Dollar Stores: Not just for college students anymore


I first discovered dollar stores when I went to college. My local mall had a Dollar Tree, and I explored it extensively, delighting in the tons of weird, semi-useless junk that filled every inch of the place. I bought most of my dorm decorations there, loading up on silly refrigerator magnets, useless ceramic cows (they made great gifts for friends who were majoring in Animal Sciences), and candle-powered incense cookers. Sometimes, as in the case of the incense cookers, my purchases didn't work out too well; the incense had a narcotic effect, so every time I put a batch on to cook, I'd wake up a half hour later, dazed, headachy, and unable to remember my name. Most of the time, though, I went in with low expectations, which meant that my dollar store purchases left me extremely happy.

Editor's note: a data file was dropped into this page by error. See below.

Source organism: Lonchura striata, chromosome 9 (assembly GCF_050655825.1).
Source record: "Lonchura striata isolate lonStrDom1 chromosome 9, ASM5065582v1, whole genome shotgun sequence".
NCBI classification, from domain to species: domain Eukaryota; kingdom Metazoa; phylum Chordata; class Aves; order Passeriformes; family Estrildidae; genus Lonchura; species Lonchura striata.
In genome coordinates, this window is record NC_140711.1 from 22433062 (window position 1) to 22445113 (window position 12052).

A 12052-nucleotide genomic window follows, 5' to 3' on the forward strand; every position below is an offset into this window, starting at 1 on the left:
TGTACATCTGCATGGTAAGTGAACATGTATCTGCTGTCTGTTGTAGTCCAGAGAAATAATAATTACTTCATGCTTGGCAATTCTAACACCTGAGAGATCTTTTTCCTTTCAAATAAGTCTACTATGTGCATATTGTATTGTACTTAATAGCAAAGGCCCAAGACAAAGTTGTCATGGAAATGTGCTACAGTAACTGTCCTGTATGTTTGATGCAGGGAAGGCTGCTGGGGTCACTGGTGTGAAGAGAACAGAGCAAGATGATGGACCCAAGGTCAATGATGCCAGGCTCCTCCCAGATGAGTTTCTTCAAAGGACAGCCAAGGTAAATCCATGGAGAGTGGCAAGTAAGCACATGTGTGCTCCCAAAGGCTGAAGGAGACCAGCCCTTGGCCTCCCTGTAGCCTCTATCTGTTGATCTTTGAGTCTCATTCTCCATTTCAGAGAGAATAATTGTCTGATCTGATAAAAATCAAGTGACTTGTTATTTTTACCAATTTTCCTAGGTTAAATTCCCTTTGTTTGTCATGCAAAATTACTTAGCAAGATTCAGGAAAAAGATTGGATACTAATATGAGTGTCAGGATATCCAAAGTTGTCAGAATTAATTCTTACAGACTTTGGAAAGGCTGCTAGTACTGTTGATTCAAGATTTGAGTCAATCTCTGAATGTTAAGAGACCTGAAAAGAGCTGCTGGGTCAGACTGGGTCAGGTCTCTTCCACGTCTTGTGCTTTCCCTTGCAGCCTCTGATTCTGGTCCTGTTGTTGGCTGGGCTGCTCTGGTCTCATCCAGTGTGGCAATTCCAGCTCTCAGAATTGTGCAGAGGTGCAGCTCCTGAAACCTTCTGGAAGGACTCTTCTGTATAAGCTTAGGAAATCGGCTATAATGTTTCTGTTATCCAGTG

As time went on, I discovered other inexpensive retail establishments, like Wal-Mart, the YMCA thrift store, and the local Target. The plastic items clogging up the dollar store started to seem cheap and junky, and I decided that my dollar store days were behind me. This isn't to say that I abandoned the Dollar Tree completely: every December, I would return to buy toy guns, wooden puzzles, and other cheap, fun toys to jam into my family's Christmas stockings. For all its low-budget campy-ness, I could always count on my local dollar store to come through with fun holiday presents that my family and I could enjoy, albeit with a truckload of irony.